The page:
Wilkins, John, A discovery of a new world : or a discourse tending to prove, that 'tis probable there may be another Habitable World in the Moon ; with a discourse concerning the Probability of a Passage thither; unto which is added, a discourse concerning a New Planet, tending to prove, that 'tis probable our earth is one of the Planets
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That the Earth may be a Planet.
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              <pb o="27" file="0207" n="207" rhead="That the Earth may be a Planet."/>
            of ignorant People, as if it took reſt all the
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            while it was abſent from us, and came out
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            of its Chamber, when it aroſe.</s>
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          <p>
            <s xml:space="preserve">And rejoiceth as a Gyant to run his Race; </s>
            <s xml:space="preserve">be-
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            cauſe in the morning it appears bigger than
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            at other times; </s>
            <s xml:space="preserve">and therefore in reference
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            to this appearance, may then be compared
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            unto a Giant.</s>
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          <p>
            <s xml:space="preserve">His going forth is from the end of Heaven,
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            and his Circuit unto the ends of it. </s>
            <s xml:space="preserve">Alluding
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            again unto the opinion of the Vulgar: </s>
            <s xml:space="preserve">who
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            not apprehending the roundneſs of the Hea-
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            vens, do conceive it to have two ends; </s>
            <s xml:space="preserve">one
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            where the Sun riſeth, the other where it
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            ſetteth.</s>
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            <s xml:space="preserve">And there is nothing bid from the heat there-
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            of: </s>
            <s xml:space="preserve">ſpeaking ſtill in reference to the com-
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            mon miſtake, as if the Sun were actually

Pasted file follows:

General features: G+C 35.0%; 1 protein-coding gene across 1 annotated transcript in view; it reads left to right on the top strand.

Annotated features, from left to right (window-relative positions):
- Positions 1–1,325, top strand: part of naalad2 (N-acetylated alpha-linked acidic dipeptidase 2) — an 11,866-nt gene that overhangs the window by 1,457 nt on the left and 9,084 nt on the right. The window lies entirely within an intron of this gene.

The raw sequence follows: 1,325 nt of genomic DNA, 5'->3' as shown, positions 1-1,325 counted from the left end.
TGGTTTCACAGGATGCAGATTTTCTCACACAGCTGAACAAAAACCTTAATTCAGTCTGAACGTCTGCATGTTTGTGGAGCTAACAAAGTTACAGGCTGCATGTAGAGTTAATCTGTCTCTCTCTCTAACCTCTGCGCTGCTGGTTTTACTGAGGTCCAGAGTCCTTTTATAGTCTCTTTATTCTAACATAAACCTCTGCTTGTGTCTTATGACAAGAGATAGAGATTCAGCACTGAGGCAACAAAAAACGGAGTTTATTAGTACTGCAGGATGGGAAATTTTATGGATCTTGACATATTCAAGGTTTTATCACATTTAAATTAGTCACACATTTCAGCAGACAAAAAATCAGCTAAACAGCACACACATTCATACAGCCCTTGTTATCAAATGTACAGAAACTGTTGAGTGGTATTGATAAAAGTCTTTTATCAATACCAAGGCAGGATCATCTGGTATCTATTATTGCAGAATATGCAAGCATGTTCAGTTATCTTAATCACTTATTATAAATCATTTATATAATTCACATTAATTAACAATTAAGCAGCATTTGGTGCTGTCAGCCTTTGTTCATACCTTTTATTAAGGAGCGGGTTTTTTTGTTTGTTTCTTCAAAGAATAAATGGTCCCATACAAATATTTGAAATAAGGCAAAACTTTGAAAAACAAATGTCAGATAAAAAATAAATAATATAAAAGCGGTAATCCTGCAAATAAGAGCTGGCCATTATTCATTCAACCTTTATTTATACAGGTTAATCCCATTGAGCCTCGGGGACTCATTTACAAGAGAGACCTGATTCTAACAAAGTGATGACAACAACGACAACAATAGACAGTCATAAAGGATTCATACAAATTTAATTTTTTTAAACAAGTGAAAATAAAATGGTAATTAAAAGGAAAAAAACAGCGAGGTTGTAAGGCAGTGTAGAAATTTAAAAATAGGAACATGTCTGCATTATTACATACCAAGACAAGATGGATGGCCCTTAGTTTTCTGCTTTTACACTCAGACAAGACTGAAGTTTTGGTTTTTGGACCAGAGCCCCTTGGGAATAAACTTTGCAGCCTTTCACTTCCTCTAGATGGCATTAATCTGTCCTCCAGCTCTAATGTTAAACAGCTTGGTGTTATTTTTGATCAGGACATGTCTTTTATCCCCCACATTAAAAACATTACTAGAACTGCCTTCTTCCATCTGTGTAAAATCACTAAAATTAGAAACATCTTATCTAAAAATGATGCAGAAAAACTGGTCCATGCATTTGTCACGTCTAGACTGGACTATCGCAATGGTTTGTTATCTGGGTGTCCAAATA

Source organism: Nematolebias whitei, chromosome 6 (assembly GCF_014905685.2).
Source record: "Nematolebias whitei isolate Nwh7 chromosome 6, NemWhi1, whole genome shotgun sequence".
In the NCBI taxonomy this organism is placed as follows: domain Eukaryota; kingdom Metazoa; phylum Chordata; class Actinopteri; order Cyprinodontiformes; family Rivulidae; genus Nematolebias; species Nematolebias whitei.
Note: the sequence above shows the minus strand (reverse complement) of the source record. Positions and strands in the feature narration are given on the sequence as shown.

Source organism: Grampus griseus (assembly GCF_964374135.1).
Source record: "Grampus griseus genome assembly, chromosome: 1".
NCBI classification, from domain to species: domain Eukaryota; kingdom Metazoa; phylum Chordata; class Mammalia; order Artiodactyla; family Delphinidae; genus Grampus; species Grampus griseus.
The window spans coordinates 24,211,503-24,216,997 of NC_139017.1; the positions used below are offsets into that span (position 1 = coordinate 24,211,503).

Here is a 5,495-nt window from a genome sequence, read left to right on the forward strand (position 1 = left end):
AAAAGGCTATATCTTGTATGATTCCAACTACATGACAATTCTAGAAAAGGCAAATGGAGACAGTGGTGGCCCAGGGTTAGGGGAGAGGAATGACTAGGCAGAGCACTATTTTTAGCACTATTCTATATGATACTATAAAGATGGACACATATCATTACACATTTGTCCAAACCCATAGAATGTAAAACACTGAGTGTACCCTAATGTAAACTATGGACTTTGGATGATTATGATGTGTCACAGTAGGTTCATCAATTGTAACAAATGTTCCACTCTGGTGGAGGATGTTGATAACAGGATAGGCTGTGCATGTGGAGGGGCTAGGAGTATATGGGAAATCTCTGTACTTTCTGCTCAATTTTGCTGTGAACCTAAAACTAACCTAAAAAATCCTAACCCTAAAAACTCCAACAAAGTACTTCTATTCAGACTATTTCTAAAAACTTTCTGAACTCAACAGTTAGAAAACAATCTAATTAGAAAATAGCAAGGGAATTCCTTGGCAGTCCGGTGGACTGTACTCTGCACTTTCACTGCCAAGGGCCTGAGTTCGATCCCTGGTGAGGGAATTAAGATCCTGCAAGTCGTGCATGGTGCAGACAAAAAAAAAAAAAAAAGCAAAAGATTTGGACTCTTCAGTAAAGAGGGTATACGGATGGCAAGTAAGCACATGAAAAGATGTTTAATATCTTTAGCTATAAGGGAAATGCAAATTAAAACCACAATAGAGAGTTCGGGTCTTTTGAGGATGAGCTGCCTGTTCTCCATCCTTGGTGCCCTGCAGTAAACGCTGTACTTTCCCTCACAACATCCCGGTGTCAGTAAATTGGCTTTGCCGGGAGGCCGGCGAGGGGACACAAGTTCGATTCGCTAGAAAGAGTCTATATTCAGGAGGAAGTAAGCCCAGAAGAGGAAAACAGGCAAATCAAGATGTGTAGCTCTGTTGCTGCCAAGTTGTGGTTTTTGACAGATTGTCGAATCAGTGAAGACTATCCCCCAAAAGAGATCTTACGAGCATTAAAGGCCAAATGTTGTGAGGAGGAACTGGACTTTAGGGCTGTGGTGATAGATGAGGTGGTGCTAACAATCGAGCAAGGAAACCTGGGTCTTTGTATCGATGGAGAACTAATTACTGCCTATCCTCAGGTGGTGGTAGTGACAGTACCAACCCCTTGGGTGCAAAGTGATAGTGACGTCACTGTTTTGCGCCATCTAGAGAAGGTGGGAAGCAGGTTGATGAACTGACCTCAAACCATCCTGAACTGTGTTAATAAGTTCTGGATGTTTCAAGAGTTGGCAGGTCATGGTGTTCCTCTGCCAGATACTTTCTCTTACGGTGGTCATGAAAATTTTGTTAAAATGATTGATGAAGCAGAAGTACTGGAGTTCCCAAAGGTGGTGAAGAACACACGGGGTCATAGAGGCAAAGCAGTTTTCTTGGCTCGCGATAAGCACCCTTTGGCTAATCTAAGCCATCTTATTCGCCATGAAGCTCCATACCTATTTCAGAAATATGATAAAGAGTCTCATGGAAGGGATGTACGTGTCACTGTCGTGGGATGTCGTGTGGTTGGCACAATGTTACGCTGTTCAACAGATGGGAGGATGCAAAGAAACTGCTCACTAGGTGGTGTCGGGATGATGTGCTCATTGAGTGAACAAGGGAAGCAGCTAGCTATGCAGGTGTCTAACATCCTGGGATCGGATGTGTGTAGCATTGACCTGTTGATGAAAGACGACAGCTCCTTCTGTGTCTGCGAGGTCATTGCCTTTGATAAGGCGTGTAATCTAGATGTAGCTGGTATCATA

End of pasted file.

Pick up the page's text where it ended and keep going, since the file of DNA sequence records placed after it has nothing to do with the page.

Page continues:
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            hot in it ſelf; </s>
            <s xml:space="preserve">and as if the heat of the
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            Weather were not generated by reflection,
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            but did immediately proceed from the body
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            of the Sun.</s>
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            <s xml:space="preserve">So likewiſe, for that in Eccleſiaſtes, where
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            ’tis ſaid, The Sun riſeth, and the Sun goeth
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            down, &</s>
            <s xml:space="preserve">c. </s>
            <s xml:space="preserve">Which phraſes being properly
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            underſtood, do import, that he is ſometimes
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            in a higher place than at others: </s>
            <s xml:space="preserve">where-
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            as, in a circumference, there is no place
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            higher or lower, each part being at the ſame
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            diſtance from the Centre, which is the bot-
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            tom. </s>
            <s xml:space="preserve">But now underſtand the phraſe in
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            reference to the Sun's appearance, and then
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            we grant that he does ſeem ſometimes to
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            riſe, and ſometimes to go down, becauſe</s>
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